Today we celebrate the man who is remembered in the botany building at the University of Glasgow. We'll also learn about the mystery behind the California Fan Palm. We’ll salute the Folklore of November, along with a witty poem about November by an American poet and satirist. We Grow That Garden Library™ with a book about some incredible private gardens in the San Francisco Bay Area. And then we’ll wrap things up with a charming 1855 journal entry from an American writer.   Subscribe Apple | Google | Spotify | Stitcher | iHeart To listen to the show while you're at home, just ask Alexa or Google to “Play the latest episode of The Daily Gardener Podcast.” It's just that easy. Gardener Greetings Send your garden pics, stories, birthday wishes, and so forth to [email protected] Facebook Group If you'd like to check out my curated news articles and blog posts for yourself, you're in luck because I share all of it with the Listener Community in the Free Facebook Group - The Daily Gardener Community. There’s no need to take notes or search for links - the next time you're on Facebook, search for Daily Gardener Community and request to join. I'd love to meet you in the group.     Important Events November 4, 1855  Today is the birthday of the English botanist and Primitive Plant Expert Frederick Orpen Bower. Bower served as the Regius chair of botany at the University of Glasgow "Glahs-go." When he arrived in 1885, the department was housed in two rooms, and the herbarium was stuffed into a small attic space. To make matters worse, when Bower lectured, he had to vie for a lecture hall with other departments and faculty. Fifteen years later, the University finally constructed a new botany building, and when it was finished, the building served as England’s first botanical institute. The 1901 grand opening for the Glasgow botany building was lumped in with the University's 450th-anniversary celebration. The eminent botanist Sir Joseph Hooker opened the building. Almost a century later, the building was renamed to honor Frederick Orpen Bower, and that’s how the building became known as the Bower Building. Tragically, on October 24, 2001, the Bower building was significantly damaged by a fire. The losses included first editions of Darwin's Origin of the species and Hooker and Bower's works. Many of the oldest botanical manuscripts and books were impacted because they were stored on the third floor under the roof space. After almost four years of continuous work, the building reopened in November 2005. The 2001 Bower Building fire is a cautionary lesson for archivists and curators to digitally preserve our most precious historical artifacts before they are lost to time.   November 4, 1984 On this day, the Arizona Republic newspaper shared an article about the history of the native palm of Arizona written by Vic Miller, a professor of agriculture at Arizona State University. The article starts this way: "Yes, we do have a native palm. Seeds of it were collected in Arizona; taken to Belgium and grown in a nursery; [where it was observed] and named by a German botanist, but [it is not called the Arizona Fan Palm,] it is called the California Fan Palm." The mystery of the California Fan Palm was not about how it got its name but rather where it came from - California or Arizona. In 1976, researchers made a discovery that helped solve the 100-year-old mystery. Here's the fascinating backstory: In 1879, a German botanist, Herman von Wendland, saw the palms growing in a Belgium nursery. He named the palm Washingtonia filifera “Washing-TONE-ee-ah fill-IF-er-ah”  in honor of George Washington. The name seemed appropriate since Wendland only knew that the seeds for the palms had been collected in America. Wendland had no idea which state was home to the palms. Three years earlier, in 1876, the German botanist Georg Drude had noted that the seed was collected in Arizona, along the Colorado River. An [Italian botanist, Dr. Francesco Franceschi, also said that the palms were] from Arizona. But a Stanford botanist named Samuel Parish disagreed. Parish knew that the area where the seeds were supposedly collected was near Prescott. According to Parish, this was "a region of pines rather than of palms." To Parish, the seeds had to come from California. But what Parish didn't realize is that there were small groves of Arizona palms roughly 38 miles from Prescott - near Castle Creek. Next, the researchers wondered how the Arizona Palm seeds ended up in Belgium? Well, it turns out, the 1870's stagecoach line went right along Castle Creek to Prescott, Arizona, and then onto Santa Fe, New Mexico. In September 1872, the Czech botanist and Extreme Orchid Hunter Benedict Roezl was in that part of the Southwest on his way to Mexico. Roezl likely bought some of the ripe purple fruit from those Castle Creek Arizona Palms and then sent the fruit back to Germany with his other specimens. And that is how the Arizona Fan Palm was named the California Fan Palm by a German Botanist who saw them growing in Belgium.   Unearthed Words Today’s Unearthed Words are a collection of folklore and sayings about November.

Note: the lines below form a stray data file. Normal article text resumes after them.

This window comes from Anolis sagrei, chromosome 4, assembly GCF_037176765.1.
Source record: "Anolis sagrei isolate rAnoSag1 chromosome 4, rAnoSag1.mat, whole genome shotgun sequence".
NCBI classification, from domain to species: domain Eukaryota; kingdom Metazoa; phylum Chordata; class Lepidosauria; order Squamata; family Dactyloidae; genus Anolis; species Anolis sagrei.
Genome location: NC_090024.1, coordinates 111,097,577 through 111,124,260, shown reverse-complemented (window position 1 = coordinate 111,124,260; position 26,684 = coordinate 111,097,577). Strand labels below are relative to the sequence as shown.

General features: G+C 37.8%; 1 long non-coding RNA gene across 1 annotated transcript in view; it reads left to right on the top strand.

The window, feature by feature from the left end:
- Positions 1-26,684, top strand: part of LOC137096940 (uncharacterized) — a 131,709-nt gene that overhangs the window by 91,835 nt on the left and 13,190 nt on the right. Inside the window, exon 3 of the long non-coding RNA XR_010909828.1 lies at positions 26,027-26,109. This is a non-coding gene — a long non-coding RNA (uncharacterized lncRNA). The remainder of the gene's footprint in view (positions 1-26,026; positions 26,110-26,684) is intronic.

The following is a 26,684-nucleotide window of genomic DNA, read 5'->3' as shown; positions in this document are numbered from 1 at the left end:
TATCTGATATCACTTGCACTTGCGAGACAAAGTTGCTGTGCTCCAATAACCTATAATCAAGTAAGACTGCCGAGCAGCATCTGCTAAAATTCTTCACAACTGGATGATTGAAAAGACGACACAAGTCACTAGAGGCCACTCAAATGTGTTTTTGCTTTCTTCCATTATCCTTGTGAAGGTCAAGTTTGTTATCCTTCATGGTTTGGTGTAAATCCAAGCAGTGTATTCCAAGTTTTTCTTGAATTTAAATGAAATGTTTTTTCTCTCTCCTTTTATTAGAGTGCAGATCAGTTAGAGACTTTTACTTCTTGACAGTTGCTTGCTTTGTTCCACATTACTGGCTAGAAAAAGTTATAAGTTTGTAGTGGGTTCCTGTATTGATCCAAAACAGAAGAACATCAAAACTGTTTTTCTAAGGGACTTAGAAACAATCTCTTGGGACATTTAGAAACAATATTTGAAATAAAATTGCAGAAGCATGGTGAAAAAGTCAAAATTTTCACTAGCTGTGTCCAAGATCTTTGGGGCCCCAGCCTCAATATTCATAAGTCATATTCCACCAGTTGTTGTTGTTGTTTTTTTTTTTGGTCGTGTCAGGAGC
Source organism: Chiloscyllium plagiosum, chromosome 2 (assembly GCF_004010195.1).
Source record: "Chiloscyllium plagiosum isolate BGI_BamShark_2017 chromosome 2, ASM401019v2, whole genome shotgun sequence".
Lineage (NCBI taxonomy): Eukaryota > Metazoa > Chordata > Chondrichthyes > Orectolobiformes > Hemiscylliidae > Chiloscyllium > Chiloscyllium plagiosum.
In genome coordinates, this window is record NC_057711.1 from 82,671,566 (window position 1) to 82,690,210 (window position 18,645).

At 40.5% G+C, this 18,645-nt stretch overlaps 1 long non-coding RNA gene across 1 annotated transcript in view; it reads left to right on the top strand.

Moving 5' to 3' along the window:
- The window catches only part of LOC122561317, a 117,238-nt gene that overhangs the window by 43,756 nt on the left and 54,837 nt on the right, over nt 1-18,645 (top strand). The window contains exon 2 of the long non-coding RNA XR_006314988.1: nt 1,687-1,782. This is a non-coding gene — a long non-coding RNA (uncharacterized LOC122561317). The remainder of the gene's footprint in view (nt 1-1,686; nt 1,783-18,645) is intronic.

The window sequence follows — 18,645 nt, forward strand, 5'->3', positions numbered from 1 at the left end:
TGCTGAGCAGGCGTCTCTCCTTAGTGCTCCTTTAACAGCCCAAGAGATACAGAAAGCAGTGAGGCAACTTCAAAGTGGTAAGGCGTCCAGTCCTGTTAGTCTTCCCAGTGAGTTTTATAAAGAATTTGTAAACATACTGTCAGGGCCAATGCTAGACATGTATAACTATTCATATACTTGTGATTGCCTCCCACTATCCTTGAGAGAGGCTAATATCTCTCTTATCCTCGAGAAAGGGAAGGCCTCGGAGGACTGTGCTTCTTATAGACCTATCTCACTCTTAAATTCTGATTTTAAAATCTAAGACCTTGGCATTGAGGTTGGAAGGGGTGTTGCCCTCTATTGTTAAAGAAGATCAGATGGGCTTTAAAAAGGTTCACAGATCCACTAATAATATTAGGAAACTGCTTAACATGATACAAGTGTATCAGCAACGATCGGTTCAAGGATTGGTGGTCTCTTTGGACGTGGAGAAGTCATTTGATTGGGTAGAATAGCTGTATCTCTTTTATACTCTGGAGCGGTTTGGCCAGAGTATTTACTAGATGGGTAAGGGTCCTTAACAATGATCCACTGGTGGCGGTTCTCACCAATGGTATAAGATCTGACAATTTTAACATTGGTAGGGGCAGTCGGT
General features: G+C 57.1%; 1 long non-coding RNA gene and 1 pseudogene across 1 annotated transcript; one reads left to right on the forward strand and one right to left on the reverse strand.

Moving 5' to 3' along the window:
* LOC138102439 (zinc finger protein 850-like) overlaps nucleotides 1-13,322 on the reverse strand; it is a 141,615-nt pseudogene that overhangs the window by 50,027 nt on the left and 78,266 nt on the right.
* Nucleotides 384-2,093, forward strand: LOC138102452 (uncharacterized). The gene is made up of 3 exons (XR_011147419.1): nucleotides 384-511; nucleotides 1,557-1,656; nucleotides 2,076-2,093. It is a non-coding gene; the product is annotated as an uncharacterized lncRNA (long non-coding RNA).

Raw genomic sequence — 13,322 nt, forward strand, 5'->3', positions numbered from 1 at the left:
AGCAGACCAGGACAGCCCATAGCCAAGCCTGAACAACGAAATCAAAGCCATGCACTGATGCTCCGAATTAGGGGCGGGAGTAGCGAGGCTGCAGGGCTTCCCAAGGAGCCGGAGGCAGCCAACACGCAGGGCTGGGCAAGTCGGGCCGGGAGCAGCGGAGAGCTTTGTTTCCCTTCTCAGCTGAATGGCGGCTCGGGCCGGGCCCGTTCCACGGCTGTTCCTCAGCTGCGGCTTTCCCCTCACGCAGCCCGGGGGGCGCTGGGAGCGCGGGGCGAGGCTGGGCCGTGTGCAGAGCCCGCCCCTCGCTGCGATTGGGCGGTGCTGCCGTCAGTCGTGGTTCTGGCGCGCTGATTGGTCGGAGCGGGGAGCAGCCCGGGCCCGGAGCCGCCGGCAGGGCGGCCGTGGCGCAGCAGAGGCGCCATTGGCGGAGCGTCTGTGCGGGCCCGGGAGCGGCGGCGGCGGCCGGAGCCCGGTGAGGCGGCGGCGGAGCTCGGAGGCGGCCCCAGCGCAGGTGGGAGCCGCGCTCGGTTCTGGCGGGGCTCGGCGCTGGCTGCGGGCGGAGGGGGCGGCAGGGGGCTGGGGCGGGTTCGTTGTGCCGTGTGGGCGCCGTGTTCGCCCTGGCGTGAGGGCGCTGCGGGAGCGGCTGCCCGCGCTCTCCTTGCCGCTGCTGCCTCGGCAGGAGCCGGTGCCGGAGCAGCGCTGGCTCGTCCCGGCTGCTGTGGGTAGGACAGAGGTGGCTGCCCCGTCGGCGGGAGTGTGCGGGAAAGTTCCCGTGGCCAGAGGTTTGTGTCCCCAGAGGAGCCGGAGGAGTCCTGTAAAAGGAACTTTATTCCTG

• Thunder in November, a fertile year to come.